The hospitality, travel, and restaurant industries were few of the most severely affected during the COVID-19 pandemic. Many food and beverage outlets had to shut their doors forever. After the lockdown, most restaurants had to enhance their online presence for curbside pickup and doorstep deliveries.
But that also means that they need to optimize the accessibility of their web presence and apps. Digital accessibility is not a trend anymore, but the need of the hour. Most businesses, including restaurants, have realized that almost 1/5th of the American population lives with disabilities and have substantial spending capabilities.
If their online presence is not accessible to customers with disabilities, they will lose a lot of revenue. It is also a legal requirement since title III of the Americans with Disabilities Act (ADA) implies that any business presence open to the public must be accessible to everyone, including people with disabilities.
In fact, Domino’s Pizza restaurants faced a lawsuit because a blind user could not access their ordering system. Therefore, restaurants need to ensure that their online ordering website and app get optimized for digital accessibility.
How can restaurants make their online presence accessible?
Customers with disabilities would use assistive devices, such as screen readers, to access websites. If your website is not optimized for access through these devices, you could lose revenue or face an expensive lawsuit.
If you want to check whether your existing website is accessible or not, you can take advantage of one of the free auditing options like aCe or WAVE.
Some of these accessibility checkers also provide solutions for digital accessibility. WAVE has several site-wide tools that can evaluate multiple pages at one time to give them further insights and recommendations on how to get compliant. accessiBe does the ADA compliance job as an AI-powered SaaS solution.
You need to ensure that your website follows the latest Web Content Accessibility Guidelines (WCAG 2.1) to make it ADA compliant. These are some efficient ways to achieve that.
Describe the buttons and links
Restaurant websites often need to use buttons and links to guide the customer to parts of the menu and ordering procedures. However, without optimal description, these links will not be accessible to users with disabilities.
For example, there might be a button or a link to a new menu that only says “click here,” but blind users who use screen readers would not understand why they must click on that link. Therefore, the link must use descriptive language like “click here to check out our new menu.”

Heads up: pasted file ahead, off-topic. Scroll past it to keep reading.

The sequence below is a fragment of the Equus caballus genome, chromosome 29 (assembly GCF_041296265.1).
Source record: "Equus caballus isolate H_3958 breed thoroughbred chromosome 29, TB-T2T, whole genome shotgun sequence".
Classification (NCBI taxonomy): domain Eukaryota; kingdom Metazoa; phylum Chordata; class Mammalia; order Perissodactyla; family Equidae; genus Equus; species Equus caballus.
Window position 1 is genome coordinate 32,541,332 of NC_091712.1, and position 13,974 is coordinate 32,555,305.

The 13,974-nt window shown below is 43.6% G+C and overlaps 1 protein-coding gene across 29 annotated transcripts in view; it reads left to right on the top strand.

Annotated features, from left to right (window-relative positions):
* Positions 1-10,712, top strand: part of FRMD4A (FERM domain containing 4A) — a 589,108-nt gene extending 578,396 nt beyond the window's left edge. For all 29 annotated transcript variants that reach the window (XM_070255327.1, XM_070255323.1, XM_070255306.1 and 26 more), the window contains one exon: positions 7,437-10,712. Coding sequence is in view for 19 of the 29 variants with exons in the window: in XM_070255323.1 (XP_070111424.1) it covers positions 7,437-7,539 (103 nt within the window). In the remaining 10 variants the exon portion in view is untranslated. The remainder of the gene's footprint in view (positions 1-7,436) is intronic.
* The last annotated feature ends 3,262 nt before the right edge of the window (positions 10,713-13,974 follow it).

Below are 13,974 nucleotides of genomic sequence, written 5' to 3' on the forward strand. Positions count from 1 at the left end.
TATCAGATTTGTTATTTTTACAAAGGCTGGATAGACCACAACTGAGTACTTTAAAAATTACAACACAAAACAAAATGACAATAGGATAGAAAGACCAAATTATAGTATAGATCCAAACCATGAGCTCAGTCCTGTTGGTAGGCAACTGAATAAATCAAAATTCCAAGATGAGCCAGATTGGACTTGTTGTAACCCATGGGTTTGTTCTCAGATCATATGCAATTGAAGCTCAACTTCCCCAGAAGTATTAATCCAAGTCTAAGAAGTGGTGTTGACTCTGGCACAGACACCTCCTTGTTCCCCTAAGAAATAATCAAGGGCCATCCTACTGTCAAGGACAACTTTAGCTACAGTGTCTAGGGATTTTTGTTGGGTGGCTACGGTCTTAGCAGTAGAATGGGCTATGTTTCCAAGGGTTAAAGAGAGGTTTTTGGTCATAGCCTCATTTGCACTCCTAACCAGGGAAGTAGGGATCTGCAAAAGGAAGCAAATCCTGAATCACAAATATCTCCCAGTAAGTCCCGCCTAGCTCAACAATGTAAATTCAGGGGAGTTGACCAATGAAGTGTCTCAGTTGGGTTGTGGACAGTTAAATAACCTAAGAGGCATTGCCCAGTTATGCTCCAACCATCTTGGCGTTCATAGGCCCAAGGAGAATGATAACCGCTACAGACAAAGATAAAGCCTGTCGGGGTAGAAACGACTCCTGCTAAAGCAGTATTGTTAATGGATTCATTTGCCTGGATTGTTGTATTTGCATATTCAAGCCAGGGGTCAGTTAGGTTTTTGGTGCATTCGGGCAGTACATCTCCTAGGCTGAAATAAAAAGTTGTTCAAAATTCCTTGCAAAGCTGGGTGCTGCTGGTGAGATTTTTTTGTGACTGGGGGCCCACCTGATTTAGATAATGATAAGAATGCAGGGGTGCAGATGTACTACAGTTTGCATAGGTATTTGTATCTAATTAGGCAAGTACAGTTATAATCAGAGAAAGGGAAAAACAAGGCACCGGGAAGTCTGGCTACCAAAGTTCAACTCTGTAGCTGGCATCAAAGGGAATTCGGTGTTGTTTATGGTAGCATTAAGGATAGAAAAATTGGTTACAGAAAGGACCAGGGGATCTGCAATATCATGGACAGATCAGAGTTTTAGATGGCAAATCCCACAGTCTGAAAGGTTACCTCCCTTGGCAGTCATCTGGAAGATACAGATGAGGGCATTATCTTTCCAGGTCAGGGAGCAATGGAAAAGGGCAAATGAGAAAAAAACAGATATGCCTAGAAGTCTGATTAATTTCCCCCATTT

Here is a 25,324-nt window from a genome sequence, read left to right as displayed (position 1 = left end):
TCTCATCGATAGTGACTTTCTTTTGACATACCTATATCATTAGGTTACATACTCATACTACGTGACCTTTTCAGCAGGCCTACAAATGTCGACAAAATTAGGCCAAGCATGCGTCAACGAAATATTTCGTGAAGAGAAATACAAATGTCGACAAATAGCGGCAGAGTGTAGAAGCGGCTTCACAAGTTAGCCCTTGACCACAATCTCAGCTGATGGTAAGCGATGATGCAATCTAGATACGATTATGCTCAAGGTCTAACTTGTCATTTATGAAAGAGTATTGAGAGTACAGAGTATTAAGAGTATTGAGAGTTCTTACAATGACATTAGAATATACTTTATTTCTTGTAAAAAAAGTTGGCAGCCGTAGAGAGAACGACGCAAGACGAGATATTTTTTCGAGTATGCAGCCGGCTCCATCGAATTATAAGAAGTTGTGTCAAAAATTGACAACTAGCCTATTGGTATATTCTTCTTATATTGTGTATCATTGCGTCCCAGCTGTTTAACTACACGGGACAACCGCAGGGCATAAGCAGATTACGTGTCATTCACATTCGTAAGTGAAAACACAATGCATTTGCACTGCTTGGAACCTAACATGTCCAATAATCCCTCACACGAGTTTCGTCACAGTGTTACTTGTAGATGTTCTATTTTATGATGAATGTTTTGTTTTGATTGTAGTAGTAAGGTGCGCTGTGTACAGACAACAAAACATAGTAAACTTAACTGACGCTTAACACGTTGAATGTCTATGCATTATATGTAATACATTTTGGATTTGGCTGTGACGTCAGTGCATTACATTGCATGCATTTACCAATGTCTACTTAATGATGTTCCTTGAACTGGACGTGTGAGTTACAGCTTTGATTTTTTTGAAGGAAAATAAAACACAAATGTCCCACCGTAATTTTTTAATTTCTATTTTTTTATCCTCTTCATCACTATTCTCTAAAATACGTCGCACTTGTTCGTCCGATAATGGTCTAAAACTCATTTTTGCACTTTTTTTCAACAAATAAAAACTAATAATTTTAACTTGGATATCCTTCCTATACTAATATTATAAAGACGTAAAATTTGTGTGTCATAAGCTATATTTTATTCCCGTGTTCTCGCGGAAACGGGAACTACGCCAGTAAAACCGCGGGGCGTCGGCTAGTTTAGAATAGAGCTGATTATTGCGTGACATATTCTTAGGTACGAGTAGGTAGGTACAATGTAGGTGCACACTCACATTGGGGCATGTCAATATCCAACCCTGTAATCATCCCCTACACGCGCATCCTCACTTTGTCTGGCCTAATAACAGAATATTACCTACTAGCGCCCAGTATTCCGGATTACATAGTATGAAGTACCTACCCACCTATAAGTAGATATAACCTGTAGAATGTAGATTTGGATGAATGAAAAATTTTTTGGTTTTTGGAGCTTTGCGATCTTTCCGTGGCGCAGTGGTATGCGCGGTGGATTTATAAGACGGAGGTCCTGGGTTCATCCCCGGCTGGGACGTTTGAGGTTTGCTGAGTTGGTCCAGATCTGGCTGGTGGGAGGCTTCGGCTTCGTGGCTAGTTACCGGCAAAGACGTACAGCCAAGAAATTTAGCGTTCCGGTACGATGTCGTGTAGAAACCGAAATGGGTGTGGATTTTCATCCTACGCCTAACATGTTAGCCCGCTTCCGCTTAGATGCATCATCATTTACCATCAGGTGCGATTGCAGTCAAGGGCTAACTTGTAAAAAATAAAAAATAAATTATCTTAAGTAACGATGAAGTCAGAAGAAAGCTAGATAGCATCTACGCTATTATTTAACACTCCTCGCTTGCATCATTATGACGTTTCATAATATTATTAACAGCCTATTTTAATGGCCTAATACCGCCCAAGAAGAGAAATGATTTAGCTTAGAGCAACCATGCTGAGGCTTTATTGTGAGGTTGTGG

Underline menus and links
The navigation options on the top menu must be underlined so that they are distinguishable as links. Sometimes links are placed in a color that is different from the surrounding text. But a colorblind customer would not be able to distinguish between the two colors and miss the fact that it is a link. Therefore, it is a good idea to underline the links so that everyone can notice it.
The color contrast of buttons and texts
Most restaurant websites are made with vibrant colors to look attractive. However, sometimes the color contrast of the texts on buttons gets overlooked by web designers and business owners. The text on the buttons must have adequate contrast with the background so that people with visual problems can read them conveniently.
All the content on a restaurant website must also have an optimal contrast with the backdrop. According to WCAG 2.1, the ideal contrast ratio for regular-sized text to background must be 1:4.5 and 1:3 for large ones.
Media must-have transcripts and closed-captions
If you are placing any video or media files on the restaurant’s website, make sure it is accompanied by appropriate transcripts and closed captions. Assistive devices cannot detect media files and rely on text content to relay the user’s information. Also, ensure that you do not set the videos to play automatically, or it might disturb people with ADHD.
Images must have alt-texts
Restaurant websites are bound to have images of food displayed on them. However, these images must also have the name of the dish written along with it, or blind customers will not be able to place the order. If you think that the image is relevant to the ordering system, it must have an appropriate alt text attribute.
That’s because screen readers and other assistive technologies cannot see photos. If you are not sure whether the picture is essential to place an order or not, switch off the images on the website and see if you can order the food.
The website must have keyboard navigation
Many customers may not be able to use a mouse due to temporary or permanent disabilities. Make sure that your menu, ordering system, and other elements can be fully accessed using a keyboard only. You must be able to go back and forth on the navigation predictably using the keyboard. You can also place a link for people to skip the navigation and jump to a part of the website.
Accessibility is not a one-time deal but an ongoing process that must get implemented at every stage. Therefore choose an accessibility solution wisely so that you can run your restaurant peacefully and successfully.
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